Investigating the effects of beta-blockers on circadian heart rhythm using heart rate variability in ischemic heart disease with preserved ejection fraction.
Saleem S., Khandoker AH., Alkhodari M., Hadjileontiadis LJ., Jelinek HF.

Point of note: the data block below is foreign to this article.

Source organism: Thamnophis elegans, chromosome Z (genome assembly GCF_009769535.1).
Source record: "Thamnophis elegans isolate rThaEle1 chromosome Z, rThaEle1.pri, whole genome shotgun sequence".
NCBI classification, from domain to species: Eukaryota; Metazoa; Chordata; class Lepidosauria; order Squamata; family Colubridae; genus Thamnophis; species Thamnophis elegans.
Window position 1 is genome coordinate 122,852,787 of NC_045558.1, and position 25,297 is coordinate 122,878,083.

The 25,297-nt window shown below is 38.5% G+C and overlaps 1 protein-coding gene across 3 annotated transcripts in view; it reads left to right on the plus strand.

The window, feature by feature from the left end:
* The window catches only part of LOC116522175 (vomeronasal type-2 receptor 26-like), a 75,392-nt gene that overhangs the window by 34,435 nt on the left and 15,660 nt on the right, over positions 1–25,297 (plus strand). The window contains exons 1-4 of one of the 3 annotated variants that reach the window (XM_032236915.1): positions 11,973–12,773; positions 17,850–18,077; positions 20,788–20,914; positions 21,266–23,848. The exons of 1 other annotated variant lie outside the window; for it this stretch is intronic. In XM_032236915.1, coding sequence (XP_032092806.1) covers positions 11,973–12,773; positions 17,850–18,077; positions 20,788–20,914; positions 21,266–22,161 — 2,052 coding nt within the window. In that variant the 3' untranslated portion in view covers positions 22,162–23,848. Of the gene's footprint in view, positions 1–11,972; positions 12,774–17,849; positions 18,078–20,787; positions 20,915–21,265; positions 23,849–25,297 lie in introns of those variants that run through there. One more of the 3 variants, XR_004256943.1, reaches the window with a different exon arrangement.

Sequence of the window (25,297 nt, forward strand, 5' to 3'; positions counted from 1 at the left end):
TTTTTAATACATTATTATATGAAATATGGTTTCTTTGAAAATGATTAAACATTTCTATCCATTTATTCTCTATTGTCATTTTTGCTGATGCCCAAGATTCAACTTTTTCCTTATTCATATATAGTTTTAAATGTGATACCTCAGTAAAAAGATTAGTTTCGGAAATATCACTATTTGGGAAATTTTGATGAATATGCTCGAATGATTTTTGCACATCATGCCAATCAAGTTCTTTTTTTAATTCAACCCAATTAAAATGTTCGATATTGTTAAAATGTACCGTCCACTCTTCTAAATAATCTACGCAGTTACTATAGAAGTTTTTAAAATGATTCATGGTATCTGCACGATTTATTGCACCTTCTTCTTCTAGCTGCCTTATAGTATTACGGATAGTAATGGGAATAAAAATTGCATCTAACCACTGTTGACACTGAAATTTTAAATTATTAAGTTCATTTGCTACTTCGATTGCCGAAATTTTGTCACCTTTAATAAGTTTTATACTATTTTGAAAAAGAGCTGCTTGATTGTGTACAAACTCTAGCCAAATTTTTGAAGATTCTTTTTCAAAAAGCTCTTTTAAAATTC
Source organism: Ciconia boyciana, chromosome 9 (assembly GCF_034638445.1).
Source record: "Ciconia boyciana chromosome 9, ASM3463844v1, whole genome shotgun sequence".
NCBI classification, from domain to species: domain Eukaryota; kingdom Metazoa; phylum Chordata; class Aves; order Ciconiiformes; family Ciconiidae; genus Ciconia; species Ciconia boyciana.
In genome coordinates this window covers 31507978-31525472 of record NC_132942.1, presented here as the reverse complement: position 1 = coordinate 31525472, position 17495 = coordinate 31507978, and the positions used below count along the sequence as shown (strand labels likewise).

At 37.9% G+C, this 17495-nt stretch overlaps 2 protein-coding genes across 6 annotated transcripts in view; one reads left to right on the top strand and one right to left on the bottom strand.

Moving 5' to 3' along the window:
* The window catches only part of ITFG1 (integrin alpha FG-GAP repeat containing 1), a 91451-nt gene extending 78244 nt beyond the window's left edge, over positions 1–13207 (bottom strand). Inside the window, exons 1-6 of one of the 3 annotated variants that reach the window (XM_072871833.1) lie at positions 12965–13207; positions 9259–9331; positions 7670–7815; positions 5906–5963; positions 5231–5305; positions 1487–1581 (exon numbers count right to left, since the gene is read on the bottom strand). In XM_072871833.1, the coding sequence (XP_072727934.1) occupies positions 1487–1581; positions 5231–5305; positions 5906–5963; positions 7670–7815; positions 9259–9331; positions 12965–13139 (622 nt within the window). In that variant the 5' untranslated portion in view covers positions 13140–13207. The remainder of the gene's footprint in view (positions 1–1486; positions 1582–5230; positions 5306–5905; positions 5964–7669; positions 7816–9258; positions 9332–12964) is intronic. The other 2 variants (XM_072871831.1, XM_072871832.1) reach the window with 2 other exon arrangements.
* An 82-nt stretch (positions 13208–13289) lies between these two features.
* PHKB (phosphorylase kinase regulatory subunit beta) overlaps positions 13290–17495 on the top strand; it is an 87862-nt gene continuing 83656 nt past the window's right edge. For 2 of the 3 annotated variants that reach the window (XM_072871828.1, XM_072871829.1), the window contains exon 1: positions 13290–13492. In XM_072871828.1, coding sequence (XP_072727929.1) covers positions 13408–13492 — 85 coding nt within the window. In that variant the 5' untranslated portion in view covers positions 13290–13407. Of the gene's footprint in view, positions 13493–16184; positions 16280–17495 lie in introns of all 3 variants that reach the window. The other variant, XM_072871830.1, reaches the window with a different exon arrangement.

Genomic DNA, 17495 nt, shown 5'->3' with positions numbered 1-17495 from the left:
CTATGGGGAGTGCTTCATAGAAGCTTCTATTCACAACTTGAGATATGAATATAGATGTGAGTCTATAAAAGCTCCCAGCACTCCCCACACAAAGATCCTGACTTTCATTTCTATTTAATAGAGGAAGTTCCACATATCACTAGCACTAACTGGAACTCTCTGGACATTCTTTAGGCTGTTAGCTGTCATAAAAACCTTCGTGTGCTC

Heart failure is characterized by sympathetic activation and parasympathetic withdrawal leading to an abnormal autonomic modulation. Beta-blockers (BB) inhibit overstimulation of the sympathetic system and are indicated in heart failure patients with reduced ejection fraction. However, the effect of beta-blocker therapy on heart failure with preserved ejection fraction (HFpEF) is unclear. ECGs of 73 patients with HFpEF > 55% were recruited. There were 56 patients in the BB group and 17 patients in the without BB (NBB) group. The HRV analysis was performed for the 24-h period using a window size of 1,4 and 8-h. HRV measures between day and night for both the groups were also compared. Percentage change in the BB group relative to the NBB group was used as a measure of difference. RMSSD (13.27%), pNN50 (2.44%), HF power (44.25%) and LF power (13.53%) showed an increase in the BB group relative to the NBB group during the day and were statistically significant between the two groups for periods associated with high cardiac risk during the morning hours. LF:HF ratio showed a decrease of 3.59% during the day. The relative increase in vagal modulated RMSSD, pNN50 and HF power with a decrease in LF:HF ratio show an improvement in the parasympathetic tone and an overall decreased risk of a cardiac event especially during the morning hours that is characterized by a sympathetic surge.